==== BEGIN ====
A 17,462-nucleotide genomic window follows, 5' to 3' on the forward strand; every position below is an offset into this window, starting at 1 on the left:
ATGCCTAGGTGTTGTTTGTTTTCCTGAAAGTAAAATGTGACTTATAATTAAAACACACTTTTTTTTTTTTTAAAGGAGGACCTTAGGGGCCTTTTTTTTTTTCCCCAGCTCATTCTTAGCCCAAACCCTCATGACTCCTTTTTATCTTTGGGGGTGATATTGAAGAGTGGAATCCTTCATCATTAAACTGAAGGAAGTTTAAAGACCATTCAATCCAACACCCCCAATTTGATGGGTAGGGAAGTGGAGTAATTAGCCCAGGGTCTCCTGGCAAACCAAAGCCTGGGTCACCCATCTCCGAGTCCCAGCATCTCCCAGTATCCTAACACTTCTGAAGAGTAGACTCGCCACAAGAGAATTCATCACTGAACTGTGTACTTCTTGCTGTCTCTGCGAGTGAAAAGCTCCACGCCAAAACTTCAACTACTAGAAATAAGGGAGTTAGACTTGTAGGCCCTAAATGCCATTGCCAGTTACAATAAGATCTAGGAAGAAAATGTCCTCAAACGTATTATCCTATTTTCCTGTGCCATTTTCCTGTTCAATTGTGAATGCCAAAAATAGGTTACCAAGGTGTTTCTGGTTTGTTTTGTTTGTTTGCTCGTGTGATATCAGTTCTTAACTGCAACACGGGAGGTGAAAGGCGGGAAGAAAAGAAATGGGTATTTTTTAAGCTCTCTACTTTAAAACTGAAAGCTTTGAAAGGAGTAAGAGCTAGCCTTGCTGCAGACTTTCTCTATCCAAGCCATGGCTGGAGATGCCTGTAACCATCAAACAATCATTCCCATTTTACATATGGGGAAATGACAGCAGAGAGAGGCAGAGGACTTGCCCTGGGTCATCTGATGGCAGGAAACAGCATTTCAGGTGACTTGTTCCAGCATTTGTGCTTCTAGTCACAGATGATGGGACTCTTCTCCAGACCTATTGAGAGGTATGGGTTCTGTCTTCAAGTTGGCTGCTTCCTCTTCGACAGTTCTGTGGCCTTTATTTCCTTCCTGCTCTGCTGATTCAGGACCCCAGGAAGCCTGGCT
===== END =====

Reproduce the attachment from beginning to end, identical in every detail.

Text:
A 17,462-nucleotide genomic window follows, 5' to 3' on the forward strand; every position below is an offset into this window, starting at 1 on the left:
ATGCCTAGGTGTTGTTTGTTTTCCTGAAAGTAAAATGTGACTTATAATTAAAACACACTTTTTTTTTTTTTAAAGGAGGACCTTAGGGGCCTTTTTTTTTTTCCCCAGCTCATTCTTAGCCCAAACCCTCATGACTCCTTTTTATCTTTGGGGGTGATATTGAAGAGTGGAATCCTTCATCATTAAACTGAAGGAAGTTTAAAGACCATTCAATCCAACACCCCCAATTTGATGGGTAGGGAAGTGGAGTAATTAGCCCAGGGTCTCCTGGCAAACCAAAGCCTGGGTCACCCATCTCCGAGTCCCAGCATCTCCCAGTATCCTAACACTTCTGAAGAGTAGACTCGCCACAAGAGAATTCATCACTGAACTGTGTACTTCTTGCTGTCTCTGCGAGTGAAAAGCTCCACGCCAAAACTTCAACTACTAGAAATAAGGGAGTTAGACTTGTAGGCCCTAAATGCCATTGCCAGTTACAATAAGATCTAGGAAGAAAATGTCCTCAAACGTATTATCCTATTTTCCTGTGCCATTTTCCTGTTCAATTGTGAATGCCAAAAATAGGTTACCAAGGTGTTTCTGGTTTGTTTTGTTTGTTTGCTCGTGTGATATCAGTTCTTAACTGCAACACGGGAGGTGAAAGGCGGGAAGAAAAGAAATGGGTATTTTTTAAGCTCTCTACTTTAAAACTGAAAGCTTTGAAAGGAGTAAGAGCTAGCCTTGCTGCAGACTTTCTCTATCCAAGCCATGGCTGGAGATGCCTGTAACCATCAAACAATCATTCCCATTTTACATATGGGGAAATGACAGCAGAGAGAGGCAGAGGACTTGCCCTGGGTCATCTGATGGCAGGAAACAGCATTTCAGGTGACTTGTTCCAGCATTTGTGCTTCTAGTCACAGATGATGGGACTCTTCTCCAGACCTATTGAGAGGTATGGGTTCTGTCTTCAAGTTGGCTGCTTCCTCTTCGACAGTTCTGTGGCCTTTATTTCCTTCCTGCTCTGCTGATTCAGGACCCCAGGAAGCCTGGCT